The most likely outturn, if Greece defaults, is therefore likely to be the Single Currency unravelling, perhaps rapidly but possibly more slowly. Every time a country leaves the euro, however, there will be a very damaging impact on both the economy of the leaving economy and the rest of Europe as the loans which have so rashly been made available to prop the euro up for too long drop massively in value, leaving the lenders insolvent and potentially bankrupt. National incomes will fall before they start to recover and austerity will get worse before it begins to get better. It seems probable that those countries eventually leaving the euro will include Greece, Ireland, Portugal, Cyprus, Spain and Italy, and very probably Belgium and France as well. This may leave a northern tier of countries, including Germany, Holland, Austria, Finland and possibly one or two others who want to stay with what will then be left of the euro.

  8. Where will this leave the European Union?

    It is always hard to tell what reactions there might be to events of this sort unfolding but it seems certain that they will be very damaging to the EU. Once the economies previously locked into the euro escape from it, they will be unlikely to want to submit to any more of the economic control from Brussels which the Single Currency entails. It also seems probable that the power of the EU to control its constituent members more generally would be significantly diminished. A decade of backsliding economically in the Eurozone at the same time as countries in the East forge ahead, is bound to lead to a huge diminution in the power and influence exercised in the world by European countries. More worryingly, there also seems to be a significant risk that years of austerity may poison the political atmosphere, leading to extremism, xenophobia, racism and a retreat from the liberal world economic order.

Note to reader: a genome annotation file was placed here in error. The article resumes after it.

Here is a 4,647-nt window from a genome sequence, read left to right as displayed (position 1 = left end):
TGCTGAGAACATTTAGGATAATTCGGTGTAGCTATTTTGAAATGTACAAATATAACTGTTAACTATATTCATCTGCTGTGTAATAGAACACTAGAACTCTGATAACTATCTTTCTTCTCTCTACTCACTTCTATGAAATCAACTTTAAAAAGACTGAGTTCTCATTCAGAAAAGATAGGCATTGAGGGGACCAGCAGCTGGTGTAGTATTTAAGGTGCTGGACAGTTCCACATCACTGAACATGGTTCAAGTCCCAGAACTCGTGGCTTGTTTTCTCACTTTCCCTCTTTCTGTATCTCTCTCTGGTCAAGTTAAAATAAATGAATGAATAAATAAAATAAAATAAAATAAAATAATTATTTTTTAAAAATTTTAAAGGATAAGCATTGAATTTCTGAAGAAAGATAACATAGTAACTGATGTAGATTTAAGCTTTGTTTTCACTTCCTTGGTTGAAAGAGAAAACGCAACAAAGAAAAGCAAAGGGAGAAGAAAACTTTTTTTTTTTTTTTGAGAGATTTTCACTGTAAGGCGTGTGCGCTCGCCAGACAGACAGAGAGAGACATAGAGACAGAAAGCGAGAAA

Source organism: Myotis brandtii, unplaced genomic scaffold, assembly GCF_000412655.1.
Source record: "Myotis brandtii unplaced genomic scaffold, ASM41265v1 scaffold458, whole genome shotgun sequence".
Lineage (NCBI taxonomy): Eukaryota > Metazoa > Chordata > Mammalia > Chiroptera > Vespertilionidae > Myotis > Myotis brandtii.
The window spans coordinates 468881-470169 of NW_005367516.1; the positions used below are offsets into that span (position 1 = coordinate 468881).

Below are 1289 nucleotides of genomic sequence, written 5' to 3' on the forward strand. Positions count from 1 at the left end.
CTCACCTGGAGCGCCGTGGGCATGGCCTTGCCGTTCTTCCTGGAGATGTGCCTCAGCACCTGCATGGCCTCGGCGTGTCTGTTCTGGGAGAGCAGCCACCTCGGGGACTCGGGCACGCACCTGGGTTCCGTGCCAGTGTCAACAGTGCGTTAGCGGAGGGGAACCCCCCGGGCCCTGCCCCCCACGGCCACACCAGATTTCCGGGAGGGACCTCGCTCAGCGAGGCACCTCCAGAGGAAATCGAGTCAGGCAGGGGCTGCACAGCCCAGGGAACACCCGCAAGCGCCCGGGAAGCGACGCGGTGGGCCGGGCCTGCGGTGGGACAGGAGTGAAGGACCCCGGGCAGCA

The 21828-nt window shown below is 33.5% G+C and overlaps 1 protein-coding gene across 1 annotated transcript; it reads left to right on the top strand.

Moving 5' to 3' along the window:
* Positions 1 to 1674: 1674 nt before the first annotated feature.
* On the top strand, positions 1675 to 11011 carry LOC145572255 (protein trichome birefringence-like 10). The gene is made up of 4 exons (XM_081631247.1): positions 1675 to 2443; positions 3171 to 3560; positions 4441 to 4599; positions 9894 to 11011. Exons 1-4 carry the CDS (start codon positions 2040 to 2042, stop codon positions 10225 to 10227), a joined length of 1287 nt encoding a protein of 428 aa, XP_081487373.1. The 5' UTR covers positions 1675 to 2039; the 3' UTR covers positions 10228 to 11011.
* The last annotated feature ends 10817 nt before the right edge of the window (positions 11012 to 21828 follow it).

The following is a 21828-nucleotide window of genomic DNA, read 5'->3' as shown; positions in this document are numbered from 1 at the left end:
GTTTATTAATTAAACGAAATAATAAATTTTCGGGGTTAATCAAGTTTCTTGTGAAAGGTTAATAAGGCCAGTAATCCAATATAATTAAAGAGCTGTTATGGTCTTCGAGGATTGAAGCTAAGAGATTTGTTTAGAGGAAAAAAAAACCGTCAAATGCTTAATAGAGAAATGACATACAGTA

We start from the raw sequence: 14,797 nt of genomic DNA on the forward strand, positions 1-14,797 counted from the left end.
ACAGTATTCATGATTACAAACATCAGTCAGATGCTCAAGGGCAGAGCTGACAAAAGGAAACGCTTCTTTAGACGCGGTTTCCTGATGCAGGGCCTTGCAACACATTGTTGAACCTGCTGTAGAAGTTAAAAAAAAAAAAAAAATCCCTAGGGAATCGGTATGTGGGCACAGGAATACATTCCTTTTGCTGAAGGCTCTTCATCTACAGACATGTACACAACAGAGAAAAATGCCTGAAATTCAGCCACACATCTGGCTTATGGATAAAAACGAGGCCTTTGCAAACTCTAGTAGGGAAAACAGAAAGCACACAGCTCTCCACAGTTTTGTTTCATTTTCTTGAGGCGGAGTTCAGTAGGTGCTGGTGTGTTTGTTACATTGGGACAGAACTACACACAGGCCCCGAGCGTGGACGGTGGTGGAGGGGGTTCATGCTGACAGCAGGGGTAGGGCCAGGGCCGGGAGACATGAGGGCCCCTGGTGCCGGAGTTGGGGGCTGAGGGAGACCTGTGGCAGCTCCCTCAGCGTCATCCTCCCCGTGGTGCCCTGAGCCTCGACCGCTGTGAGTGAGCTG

9. What will be the legacy of the Single Currency?

    The establishment of the Single Currency was always a very high risk project. The chances of it ever being successful were never good. There were plenty of people before it came into being who warned that the concept was flawed. The EU political class chose to ignore all these warnings and to press ahead with what was essentially a political and not an economic decision to bring the Eurozone into being. It was a terrible misjudgement. The result is that the collapse of the Eurozone is likely to transform the EU into being a very different sort of organisation than its leaders expected it to be - much weaker and much less self-confident. The cost of getting to this point is going to be enormous, however, not only for Eurozone members but for Britain too as we get sucked into the vortex. We will be saved the worst because we are not in the euro, but we will suffer badly enough, nevertheless, from the catastrophes which the collapsing euro is only too likely to bring in train.